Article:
Jobs in UAE: Will you be sacked if you ask for a pay-hike this year?
Encouraged by clear green shoots in the local economy, UAE companies are expanding their scope and size of work and are in for hiring additional talent to meet with the potential demand spike.
But should existing employees also expect a reasonable pay-hike this year, considering they’ve stuck with their employers through thick and (largely) thin in the past few years?
Or should they fear being replaced with ‘cheaper’ talent that is making itself available in the Dubai job market and elsewhere?
We asked market participants – analysts, corporate recruiters and experts.
“There are people available in the market but it’s a hassle to go through the entire hiring and training process. The simpler and easier way out is to retain existing staff, if that is possible and feasible,” said the HR manager of a multinational bank in the UAE on the condition of anonymity.
Even if this means that they might miss out on their commissions for new-hires, headhunters in the country agree with those in the corporate world – retain than scout for new.
“Most employers will want to keep their existing staff as there is a much greater expense to attract and hire new employees, including lost productivity and burden on colleagues and managers, than to retain their existing talent,” James Sayer, Director at Robert Half UAE, told Emirates 24|7.
In effect, UAE firms will prefer hiking salaries of their existing staff in order to retain them and save themselves the trouble of scouting new employees.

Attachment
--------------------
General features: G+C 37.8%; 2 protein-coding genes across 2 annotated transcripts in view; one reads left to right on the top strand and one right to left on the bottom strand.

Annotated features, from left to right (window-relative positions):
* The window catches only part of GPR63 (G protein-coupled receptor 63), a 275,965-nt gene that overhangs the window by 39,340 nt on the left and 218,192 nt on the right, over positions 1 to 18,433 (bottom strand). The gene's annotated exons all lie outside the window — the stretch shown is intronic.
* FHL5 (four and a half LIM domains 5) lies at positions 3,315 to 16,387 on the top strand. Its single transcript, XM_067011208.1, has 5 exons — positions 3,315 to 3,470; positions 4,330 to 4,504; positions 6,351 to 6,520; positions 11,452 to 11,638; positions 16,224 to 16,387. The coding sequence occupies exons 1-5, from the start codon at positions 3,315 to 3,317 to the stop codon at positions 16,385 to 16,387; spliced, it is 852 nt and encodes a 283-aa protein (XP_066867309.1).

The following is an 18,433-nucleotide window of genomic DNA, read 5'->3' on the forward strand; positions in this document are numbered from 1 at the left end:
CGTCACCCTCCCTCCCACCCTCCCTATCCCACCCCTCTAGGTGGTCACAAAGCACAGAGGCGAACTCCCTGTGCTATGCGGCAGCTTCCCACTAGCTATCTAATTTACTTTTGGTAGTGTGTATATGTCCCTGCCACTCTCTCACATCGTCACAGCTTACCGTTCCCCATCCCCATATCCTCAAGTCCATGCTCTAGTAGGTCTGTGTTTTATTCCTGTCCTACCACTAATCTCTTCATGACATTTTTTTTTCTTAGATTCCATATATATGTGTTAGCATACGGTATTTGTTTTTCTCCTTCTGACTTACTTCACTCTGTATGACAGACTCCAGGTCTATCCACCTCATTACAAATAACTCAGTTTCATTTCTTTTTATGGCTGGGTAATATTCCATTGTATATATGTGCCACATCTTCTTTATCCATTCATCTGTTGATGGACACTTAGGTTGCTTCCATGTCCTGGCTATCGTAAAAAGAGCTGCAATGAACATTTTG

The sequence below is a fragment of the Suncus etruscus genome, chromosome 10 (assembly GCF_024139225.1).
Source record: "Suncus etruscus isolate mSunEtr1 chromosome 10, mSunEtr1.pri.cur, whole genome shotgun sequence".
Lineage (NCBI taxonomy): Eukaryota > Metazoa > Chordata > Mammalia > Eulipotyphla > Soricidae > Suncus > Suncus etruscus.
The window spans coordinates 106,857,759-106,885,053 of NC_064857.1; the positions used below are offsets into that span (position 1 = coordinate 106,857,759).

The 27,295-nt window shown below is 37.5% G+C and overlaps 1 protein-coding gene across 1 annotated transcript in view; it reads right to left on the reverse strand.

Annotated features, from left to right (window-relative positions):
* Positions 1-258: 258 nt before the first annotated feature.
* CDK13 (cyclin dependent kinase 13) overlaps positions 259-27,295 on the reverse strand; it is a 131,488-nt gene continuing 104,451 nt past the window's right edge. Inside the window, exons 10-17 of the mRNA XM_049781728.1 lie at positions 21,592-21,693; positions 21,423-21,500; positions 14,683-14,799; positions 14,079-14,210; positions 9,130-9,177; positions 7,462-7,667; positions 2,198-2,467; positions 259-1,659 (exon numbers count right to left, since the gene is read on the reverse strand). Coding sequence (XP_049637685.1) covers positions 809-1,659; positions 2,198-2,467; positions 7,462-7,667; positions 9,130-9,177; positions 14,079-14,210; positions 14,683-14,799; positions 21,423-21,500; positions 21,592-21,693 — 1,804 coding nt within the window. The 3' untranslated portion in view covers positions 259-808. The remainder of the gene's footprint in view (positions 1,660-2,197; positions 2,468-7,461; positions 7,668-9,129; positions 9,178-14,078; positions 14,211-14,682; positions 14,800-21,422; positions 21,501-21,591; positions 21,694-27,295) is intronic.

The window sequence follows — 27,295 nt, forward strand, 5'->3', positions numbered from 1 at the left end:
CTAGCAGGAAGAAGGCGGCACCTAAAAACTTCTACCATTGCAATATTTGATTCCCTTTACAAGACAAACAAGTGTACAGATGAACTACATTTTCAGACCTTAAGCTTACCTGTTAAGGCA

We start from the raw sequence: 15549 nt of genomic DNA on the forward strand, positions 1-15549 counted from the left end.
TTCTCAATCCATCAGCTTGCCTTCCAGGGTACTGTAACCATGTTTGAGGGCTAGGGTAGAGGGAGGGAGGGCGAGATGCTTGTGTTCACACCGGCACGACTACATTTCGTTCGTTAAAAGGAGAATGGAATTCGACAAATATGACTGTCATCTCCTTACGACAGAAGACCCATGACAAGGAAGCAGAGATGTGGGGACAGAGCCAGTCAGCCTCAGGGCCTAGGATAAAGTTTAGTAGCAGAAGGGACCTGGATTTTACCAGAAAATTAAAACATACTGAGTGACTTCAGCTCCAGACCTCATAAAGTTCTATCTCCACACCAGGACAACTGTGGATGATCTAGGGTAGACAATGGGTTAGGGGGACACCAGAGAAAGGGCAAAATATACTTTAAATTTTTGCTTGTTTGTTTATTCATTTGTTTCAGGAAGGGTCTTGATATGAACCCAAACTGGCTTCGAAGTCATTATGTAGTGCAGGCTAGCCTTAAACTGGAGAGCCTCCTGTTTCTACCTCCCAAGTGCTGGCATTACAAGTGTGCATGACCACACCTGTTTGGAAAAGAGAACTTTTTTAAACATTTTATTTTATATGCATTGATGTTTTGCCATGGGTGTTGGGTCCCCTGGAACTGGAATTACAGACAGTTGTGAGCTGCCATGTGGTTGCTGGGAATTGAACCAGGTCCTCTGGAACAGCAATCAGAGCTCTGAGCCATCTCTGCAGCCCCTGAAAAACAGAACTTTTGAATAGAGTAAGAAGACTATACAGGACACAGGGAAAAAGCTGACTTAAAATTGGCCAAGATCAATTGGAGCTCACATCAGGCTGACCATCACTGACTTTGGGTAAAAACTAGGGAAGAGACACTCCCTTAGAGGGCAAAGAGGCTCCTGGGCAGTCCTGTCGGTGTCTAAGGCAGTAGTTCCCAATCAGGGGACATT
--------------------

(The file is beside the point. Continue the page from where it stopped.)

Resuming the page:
And this is a trend that we are likely to see for the rest of the year.
However – and there is always a catch – don’t take that as a blanket go-ahead to barge into your boss’ cabin and ‘demand’ a raise.
Ask for a pay-hike only if your – and your organisation’s – performance warrants it, and even then, do it in an acceptable manner, experts recommend.
“That said, there are often reasons why companies are unable to offer additional compensation despite wanting to, and don’t act until which time they are facing an employee submitting their resignation. Often, this is too late. Employers should continually benchmark their salaries against market rates by using online resources and salary surveys such,” Sayer pointed out.
Firms will not hold back in case employees have unreasonable expectations, or are not willing to wait for their turn, warn analysts. They maintain that companies will, if their business demands so, replace existing employees with new ones.
“Companies will prefer in general to keep the people that they already have. There is no trend of replacing expensive executives with ‘cheaper’ ones, unless there is a restructuring in the company and this strategy is perceived to be preferred (not from a cost perspective, but from a development perspective),” said Konstantina Sakellariou, Partner, Marketing & Operations Director, Stanton Chase International.
Many in the industry believe the decision to hire somebody new or not depends on the position that is made vacant and on the policies of the hiring company.
“This highly depends on the career level,” said Suhail Masri, VP Sales at Bayt.com. “[Our] Hiring Management in the MENA poll revealed that senior executives are more stable than junior executives (62.3 per cent), which explains, why 42.2 per cent of employers rarely hire new talent at top levels and prefer promoting from within,” he explained.
“This (hiring new staff than retaining existing ones) depends from one organisation to another. However, remuneration levels remain steady,” added Hasnain Qazi, Middle East Business Manager at hiring advisors Huxley Associates.
Much on the lines of last year, an average UAE employee can expect a nominal pay hike this year. A 5 per cent pay rise is seen on the cards this year, according to the latest total remuneration survey conducted by Mercer.
(Home page image courtesy Shutterstock)
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